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Trick Your Opponents And Keep Them Guessing
Every poker player worth their salt knows a trick or two to employ at the tables. Players act strong when they’re weak, and act weak when they’re strong, for example. There are a handful of other tricks to try if you want to keep your opponents guessing.
The Not Buying in Full Trick
Most cash game players buy-in for a set amount at the start of a session. One-hundred big blinds are the most common sum, especially in online poker circles. Sitting down at a $0.50/$1 table with a $100 stack is the industry standard.
Have you ever noticed a player buy in for $92.74 or similar? What was your first thought when you saw this odd amount? That’s correct, that this is the last of their bankroll because they couldn’t afford a full $100 buy-in.
This trick is common online because it gives the impression you’re firing one last shot. It gives your opponents the impression your either weak or on a losing stretch.
Not checking the auto top-up box is advised if you’re using this trick otherwise the software will top your stack up to 100 big blinds at the next opportunity.
The Leaving A Tiny Amount Behind Trick
This next trick is growing more popular in poker tournaments. You will have seen it yourself dozens of time, no doubt. The blinds are 5,000/10,000 and you have a 150,000 stack. The ideal play here would be to raise all-in when first to act because you only have 15 big blinds. Raising to 149,900 is a trick to consider.
It works in two distinct ways. The first is you’re not actually all-in, despite the fact the rest of your stack is destined to go into the middle. This means anyone not paying full attention won’t realise you’ve shoved but not shoved and could fold. Online poker players often play several tables at once so this trick is easy to miss.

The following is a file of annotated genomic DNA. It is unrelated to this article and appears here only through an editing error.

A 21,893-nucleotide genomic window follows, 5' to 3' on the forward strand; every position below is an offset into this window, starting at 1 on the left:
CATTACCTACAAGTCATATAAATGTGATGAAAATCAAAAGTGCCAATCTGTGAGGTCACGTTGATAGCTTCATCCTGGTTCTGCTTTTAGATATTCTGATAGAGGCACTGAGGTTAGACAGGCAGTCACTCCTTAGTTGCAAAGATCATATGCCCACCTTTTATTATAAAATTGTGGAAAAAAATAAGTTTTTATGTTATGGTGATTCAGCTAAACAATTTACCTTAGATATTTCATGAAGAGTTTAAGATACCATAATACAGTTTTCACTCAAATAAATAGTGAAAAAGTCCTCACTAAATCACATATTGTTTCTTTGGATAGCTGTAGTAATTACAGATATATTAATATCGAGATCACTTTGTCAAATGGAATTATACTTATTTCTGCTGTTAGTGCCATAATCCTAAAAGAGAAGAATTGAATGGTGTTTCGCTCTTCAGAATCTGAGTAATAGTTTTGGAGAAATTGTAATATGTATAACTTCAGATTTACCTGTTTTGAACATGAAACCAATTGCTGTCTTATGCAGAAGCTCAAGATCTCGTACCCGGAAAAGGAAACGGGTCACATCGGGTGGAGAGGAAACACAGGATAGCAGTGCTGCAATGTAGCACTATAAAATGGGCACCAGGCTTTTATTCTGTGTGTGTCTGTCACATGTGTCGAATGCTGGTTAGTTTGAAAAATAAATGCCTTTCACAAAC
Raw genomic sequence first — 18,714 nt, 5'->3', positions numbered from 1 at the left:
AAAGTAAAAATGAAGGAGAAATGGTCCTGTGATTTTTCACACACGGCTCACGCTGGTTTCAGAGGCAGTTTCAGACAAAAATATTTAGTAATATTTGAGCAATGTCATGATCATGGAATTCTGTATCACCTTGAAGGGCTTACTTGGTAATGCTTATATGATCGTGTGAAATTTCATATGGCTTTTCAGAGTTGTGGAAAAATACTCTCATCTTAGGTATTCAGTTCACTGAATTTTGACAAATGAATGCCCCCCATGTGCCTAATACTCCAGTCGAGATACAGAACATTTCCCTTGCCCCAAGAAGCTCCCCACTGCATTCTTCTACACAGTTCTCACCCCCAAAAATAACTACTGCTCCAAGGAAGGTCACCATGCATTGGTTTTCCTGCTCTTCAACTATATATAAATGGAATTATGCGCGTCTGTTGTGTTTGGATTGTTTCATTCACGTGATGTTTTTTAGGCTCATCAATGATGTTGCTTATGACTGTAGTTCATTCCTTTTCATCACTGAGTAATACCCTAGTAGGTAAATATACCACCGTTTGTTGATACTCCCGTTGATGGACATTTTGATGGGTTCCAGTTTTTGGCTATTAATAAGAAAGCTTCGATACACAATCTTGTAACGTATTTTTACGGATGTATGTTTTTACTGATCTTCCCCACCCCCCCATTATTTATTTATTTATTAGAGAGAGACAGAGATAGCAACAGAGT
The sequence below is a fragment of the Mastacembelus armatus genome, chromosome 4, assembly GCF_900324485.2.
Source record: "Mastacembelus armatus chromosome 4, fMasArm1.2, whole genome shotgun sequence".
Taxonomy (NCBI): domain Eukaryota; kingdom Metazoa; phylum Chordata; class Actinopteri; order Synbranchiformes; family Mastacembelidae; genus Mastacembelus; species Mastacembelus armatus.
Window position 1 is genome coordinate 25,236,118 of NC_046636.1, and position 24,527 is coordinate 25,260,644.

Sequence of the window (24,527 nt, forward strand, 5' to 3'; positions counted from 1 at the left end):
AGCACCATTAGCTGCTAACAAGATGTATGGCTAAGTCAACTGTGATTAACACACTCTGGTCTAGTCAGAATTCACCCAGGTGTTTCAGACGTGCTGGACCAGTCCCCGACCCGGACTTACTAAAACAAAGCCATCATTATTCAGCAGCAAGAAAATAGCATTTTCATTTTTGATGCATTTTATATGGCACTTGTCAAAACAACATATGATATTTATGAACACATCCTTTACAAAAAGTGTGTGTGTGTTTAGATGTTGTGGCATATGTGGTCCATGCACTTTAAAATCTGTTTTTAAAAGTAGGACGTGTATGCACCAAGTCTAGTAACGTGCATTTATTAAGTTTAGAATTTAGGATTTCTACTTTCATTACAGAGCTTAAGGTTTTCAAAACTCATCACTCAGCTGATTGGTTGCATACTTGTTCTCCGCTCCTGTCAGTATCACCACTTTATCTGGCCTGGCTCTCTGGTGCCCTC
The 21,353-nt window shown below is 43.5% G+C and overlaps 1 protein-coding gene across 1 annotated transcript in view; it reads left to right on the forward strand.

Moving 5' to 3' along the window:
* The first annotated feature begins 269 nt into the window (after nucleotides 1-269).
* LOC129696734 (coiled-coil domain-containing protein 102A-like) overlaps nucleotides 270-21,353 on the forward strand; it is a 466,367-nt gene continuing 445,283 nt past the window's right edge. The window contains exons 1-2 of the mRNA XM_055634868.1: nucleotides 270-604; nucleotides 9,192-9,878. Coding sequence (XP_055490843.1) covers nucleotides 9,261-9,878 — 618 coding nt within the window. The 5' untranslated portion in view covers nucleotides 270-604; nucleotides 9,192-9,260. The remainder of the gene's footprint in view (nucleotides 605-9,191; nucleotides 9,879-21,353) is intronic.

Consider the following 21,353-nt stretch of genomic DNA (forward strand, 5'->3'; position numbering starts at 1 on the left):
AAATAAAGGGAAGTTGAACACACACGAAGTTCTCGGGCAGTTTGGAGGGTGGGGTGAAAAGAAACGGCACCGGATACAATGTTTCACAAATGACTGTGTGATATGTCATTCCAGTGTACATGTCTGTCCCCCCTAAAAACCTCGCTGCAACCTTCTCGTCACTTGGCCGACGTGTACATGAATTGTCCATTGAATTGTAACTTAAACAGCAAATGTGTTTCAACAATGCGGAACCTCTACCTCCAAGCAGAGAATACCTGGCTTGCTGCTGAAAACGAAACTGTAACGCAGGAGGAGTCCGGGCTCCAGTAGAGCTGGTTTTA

Secondly, anyone wanting to raise to isolate you has to put in a legal-sized raise. This can put some players off doing so and can see your pretend shove go uncalled.
The Tried and Tested Stop & Go
The Stop & Go is another tournament trick that has waned in popularity. It’s performed with a stack that should ideally be used for moving all-in with. You make a standard raise, or call a raise, instead of jamming all-in. You then get the rest of your stack in on the flop.
This move isn’t as common as it once was because players push all-in with deeper stacks these days. Still, it’s handy to have in your arsenal to keep your opponents second-guessing themselves.
The Oversized Preflop Raise or Bet
Being able to bet whatever you wish is one of the key components of a No-Limit Hold’em game. The very best players engineer calls and folds by betting the ideal amount for every scenario.
One trick to try is making a vastly oversized preflop raise. Raising 3x or 4x the big blind is a typical preflop raise in the NL Hold’em cash game. Everyone expects this size raise to come at them. Why not pretend you’ve typed in the wrong amount and make a massive raise? We’re talking something like 30x or 40x when you have a super-strong hand such as aces. Some opponent will think you’ve misclicked or mistyped your bet and move all-in over the top. Kerching!
The same trick sometimes works postflop. Over-betting when you have a super-strong hand looks like a bluff. For example, betting 320,000 into a 32,000 pot looks like you’ve typed an extra zero by accident. It’s not a trick that always works but pays off big time when it does.
Whatever trick or move you make, always ensure it’s within the rules of the game. Check out the etiquette of the game you’re playing too. It’s important not to cheat or rub opponents up the wrong way!